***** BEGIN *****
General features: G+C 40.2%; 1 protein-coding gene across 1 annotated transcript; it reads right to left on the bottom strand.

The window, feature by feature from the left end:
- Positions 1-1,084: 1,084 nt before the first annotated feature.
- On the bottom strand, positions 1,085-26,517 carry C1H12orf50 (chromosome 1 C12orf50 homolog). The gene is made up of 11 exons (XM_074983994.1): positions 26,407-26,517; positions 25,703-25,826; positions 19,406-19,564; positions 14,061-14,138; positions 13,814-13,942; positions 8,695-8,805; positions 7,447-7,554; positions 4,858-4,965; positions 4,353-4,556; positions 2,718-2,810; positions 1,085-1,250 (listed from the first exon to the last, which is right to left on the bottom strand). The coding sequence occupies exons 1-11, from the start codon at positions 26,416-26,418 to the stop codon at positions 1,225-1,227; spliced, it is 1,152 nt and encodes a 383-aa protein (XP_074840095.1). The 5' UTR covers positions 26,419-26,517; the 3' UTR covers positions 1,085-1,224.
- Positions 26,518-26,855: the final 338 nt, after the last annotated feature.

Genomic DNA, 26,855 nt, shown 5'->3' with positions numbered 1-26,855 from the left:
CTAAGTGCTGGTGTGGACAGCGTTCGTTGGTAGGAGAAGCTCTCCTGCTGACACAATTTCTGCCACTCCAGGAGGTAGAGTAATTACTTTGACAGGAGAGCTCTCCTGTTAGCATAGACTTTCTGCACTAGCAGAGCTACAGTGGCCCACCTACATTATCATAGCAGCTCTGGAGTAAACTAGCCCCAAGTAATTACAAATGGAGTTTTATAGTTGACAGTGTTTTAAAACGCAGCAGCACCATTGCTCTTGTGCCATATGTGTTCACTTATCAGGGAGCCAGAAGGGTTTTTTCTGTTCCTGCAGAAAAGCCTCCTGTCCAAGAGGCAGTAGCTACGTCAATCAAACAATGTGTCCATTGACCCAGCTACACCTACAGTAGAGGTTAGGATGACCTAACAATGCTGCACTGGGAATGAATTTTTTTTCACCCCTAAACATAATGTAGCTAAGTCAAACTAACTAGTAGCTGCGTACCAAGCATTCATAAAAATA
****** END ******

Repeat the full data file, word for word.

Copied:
General features: G+C 40.2%; 1 protein-coding gene across 1 annotated transcript; it reads right to left on the bottom strand.

The window, feature by feature from the left end:
- Positions 1-1,084: 1,084 nt before the first annotated feature.
- On the bottom strand, positions 1,085-26,517 carry C1H12orf50 (chromosome 1 C12orf50 homolog). The gene is made up of 11 exons (XM_074983994.1): positions 26,407-26,517; positions 25,703-25,826; positions 19,406-19,564; positions 14,061-14,138; positions 13,814-13,942; positions 8,695-8,805; positions 7,447-7,554; positions 4,858-4,965; positions 4,353-4,556; positions 2,718-2,810; positions 1,085-1,250 (listed from the first exon to the last, which is right to left on the bottom strand). The coding sequence occupies exons 1-11, from the start codon at positions 26,416-26,418 to the stop codon at positions 1,225-1,227; spliced, it is 1,152 nt and encodes a 383-aa protein (XP_074840095.1). The 5' UTR covers positions 26,419-26,517; the 3' UTR covers positions 1,085-1,224.
- Positions 26,518-26,855: the final 338 nt, after the last annotated feature.

Genomic DNA, 26,855 nt, shown 5'->3' with positions numbered 1-26,855 from the left:
CTAAGTGCTGGTGTGGACAGCGTTCGTTGGTAGGAGAAGCTCTCCTGCTGACACAATTTCTGCCACTCCAGGAGGTAGAGTAATTACTTTGACAGGAGAGCTCTCCTGTTAGCATAGACTTTCTGCACTAGCAGAGCTACAGTGGCCCACCTACATTATCATAGCAGCTCTGGAGTAAACTAGCCCCAAGTAATTACAAATGGAGTTTTATAGTTGACAGTGTTTTAAAACGCAGCAGCACCATTGCTCTTGTGCCATATGTGTTCACTTATCAGGGAGCCAGAAGGGTTTTTTCTGTTCCTGCAGAAAAGCCTCCTGTCCAAGAGGCAGTAGCTACGTCAATCAAACAATGTGTCCATTGACCCAGCTACACCTACAGTAGAGGTTAGGATGACCTAACAATGCTGCACTGGGAATGAATTTTTTTTCACCCCTAAACATAATGTAGCTAAGTCAAACTAACTAGTAGCTGCGTACCAAGCATTCATAAAAATA